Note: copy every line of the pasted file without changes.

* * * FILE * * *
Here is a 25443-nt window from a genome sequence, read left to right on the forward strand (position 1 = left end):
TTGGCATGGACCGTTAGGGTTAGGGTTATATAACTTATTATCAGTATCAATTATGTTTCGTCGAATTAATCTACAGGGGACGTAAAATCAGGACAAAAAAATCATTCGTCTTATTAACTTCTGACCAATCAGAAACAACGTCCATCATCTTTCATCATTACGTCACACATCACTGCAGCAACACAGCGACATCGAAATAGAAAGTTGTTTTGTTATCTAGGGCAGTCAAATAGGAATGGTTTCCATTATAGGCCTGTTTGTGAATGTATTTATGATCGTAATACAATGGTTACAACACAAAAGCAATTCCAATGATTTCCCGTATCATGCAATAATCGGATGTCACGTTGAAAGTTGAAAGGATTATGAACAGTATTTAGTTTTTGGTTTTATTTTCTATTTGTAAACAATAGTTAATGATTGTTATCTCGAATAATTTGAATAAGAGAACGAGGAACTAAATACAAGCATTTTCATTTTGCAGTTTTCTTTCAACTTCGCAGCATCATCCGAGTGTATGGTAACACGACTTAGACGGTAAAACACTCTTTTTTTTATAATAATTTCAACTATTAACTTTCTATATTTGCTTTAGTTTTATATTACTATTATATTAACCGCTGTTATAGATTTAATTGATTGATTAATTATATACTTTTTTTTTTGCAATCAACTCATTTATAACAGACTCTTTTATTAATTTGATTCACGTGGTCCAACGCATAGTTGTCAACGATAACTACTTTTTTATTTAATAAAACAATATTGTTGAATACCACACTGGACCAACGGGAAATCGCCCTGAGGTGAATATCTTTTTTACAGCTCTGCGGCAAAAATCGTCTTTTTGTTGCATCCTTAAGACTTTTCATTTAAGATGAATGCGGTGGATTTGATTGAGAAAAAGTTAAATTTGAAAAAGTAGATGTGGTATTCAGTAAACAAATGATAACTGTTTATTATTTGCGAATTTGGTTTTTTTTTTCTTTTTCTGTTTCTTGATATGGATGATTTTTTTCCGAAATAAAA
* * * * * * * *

Here is a 25443-nt window from a genome sequence, read left to right on the forward strand (position 1 = left end):
TTGGCATGGACCGTTAGGGTTAGGGTTATATAACTTATTATCAGTATCAATTATGTTTCGTCGAATTAATCTACAGGGGACGTAAAATCAGGACAAAAAAATCATTCGTCTTATTAACTTCTGACCAATCAGAAACAACGTCCATCATCTTTCATCATTACGTCACACATCACTGCAGCAACACAGCGACATCGAAATAGAAAGTTGTTTTGTTATCTAGGGCAGTCAAATAGGAATGGTTTCCATTATAGGCCTGTTTGTGAATGTATTTATGATCGTAATACAATGGTTACAACACAAAAGCAATTCCAATGATTTCCCGTATCATGCAATAATCGGATGTCACGTTGAAAGTTGAAAGGATTATGAACAGTATTTAGTTTTTGGTTTTATTTTCTATTTGTAAACAATAGTTAATGATTGTTATCTCGAATAATTTGAATAAGAGAACGAGGAACTAAATACAAGCATTTTCATTTTGCAGTTTTCTTTCAACTTCGCAGCATCATCCGAGTGTATGGTAACACGACTTAGACGGTAAAACACTCTTTTTTTTATAATAATTTCAACTATTAACTTTCTATATTTGCTTTAGTTTTATATTACTATTATATTAACCGCTGTTATAGATTTAATTGATTGATTAATTATATACTTTTTTTTTTGCAATCAACTCATTTATAACAGACTCTTTTATTAATTTGATTCACGTGGTCCAACGCATAGTTGTCAACGATAACTACTTTTTTATTTAATAAAACAATATTGTTGAATACCACACTGGACCAACGGGAAATCGCCCTGAGGTGAATATCTTTTTTACAGCTCTGCGGCAAAAATCGTCTTTTTGTTGCATCCTTAAGACTTTTCATTTAAGATGAATGCGGTGGATTTGATTGAGAAAAAGTTAAATTTGAAAAAGTAGATGTGGTATTCAGTAAACAAATGATAACTGTTTATTATTTGCGAATTTGGTTTTTTTTTTCTTTTTCTGTTTCTTGATATGGATGATTTTTTTCCGAAATAAAA